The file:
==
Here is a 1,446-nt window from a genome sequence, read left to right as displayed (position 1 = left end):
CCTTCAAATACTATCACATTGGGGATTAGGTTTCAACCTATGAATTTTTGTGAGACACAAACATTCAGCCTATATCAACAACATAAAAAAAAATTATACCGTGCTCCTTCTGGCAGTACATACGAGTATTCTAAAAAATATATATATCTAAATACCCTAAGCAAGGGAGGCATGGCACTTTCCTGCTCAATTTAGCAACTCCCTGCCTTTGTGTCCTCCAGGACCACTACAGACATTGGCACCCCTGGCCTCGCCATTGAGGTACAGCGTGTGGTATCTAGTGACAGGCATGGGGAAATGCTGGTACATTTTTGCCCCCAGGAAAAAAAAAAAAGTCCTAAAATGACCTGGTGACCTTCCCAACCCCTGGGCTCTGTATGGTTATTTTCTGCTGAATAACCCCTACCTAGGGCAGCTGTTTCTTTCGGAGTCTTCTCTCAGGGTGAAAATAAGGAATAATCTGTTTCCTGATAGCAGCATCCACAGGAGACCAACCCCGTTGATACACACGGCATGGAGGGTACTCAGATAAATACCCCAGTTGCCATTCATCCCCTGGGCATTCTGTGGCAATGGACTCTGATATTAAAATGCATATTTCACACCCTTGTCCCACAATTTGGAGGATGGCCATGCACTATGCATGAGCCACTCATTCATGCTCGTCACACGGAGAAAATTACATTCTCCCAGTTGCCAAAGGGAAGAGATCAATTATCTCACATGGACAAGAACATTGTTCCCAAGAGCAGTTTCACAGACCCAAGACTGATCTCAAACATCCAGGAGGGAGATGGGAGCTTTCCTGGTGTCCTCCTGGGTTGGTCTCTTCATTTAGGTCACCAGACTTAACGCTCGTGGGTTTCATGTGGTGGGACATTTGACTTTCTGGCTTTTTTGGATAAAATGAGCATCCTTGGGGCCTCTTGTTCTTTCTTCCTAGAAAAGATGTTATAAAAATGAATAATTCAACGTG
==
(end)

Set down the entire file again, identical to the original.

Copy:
Here is a 1,446-nt window from a genome sequence, read left to right as displayed (position 1 = left end):
CCTTCAAATACTATCACATTGGGGATTAGGTTTCAACCTATGAATTTTTGTGAGACACAAACATTCAGCCTATATCAACAACATAAAAAAAAATTATACCGTGCTCCTTCTGGCAGTACATACGAGTATTCTAAAAAATATATATATCTAAATACCCTAAGCAAGGGAGGCATGGCACTTTCCTGCTCAATTTAGCAACTCCCTGCCTTTGTGTCCTCCAGGACCACTACAGACATTGGCACCCCTGGCCTCGCCATTGAGGTACAGCGTGTGGTATCTAGTGACAGGCATGGGGAAATGCTGGTACATTTTTGCCCCCAGGAAAAAAAAAAAAGTCCTAAAATGACCTGGTGACCTTCCCAACCCCTGGGCTCTGTATGGTTATTTTCTGCTGAATAACCCCTACCTAGGGCAGCTGTTTCTTTCGGAGTCTTCTCTCAGGGTGAAAATAAGGAATAATCTGTTTCCTGATAGCAGCATCCACAGGAGACCAACCCCGTTGATACACACGGCATGGAGGGTACTCAGATAAATACCCCAGTTGCCATTCATCCCCTGGGCATTCTGTGGCAATGGACTCTGATATTAAAATGCATATTTCACACCCTTGTCCCACAATTTGGAGGATGGCCATGCACTATGCATGAGCCACTCATTCATGCTCGTCACACGGAGAAAATTACATTCTCCCAGTTGCCAAAGGGAAGAGATCAATTATCTCACATGGACAAGAACATTGTTCCCAAGAGCAGTTTCACAGACCCAAGACTGATCTCAAACATCCAGGAGGGAGATGGGAGCTTTCCTGGTGTCCTCCTGGGTTGGTCTCTTCATTTAGGTCACCAGACTTAACGCTCGTGGGTTTCATGTGGTGGGACATTTGACTTTCTGGCTTTTTTGGATAAAATGAGCATCCTTGGGGCCTCTTGTTCTTTCTTCCTAGAAAAGATGTTATAAAAATGAATAATTCAACGTG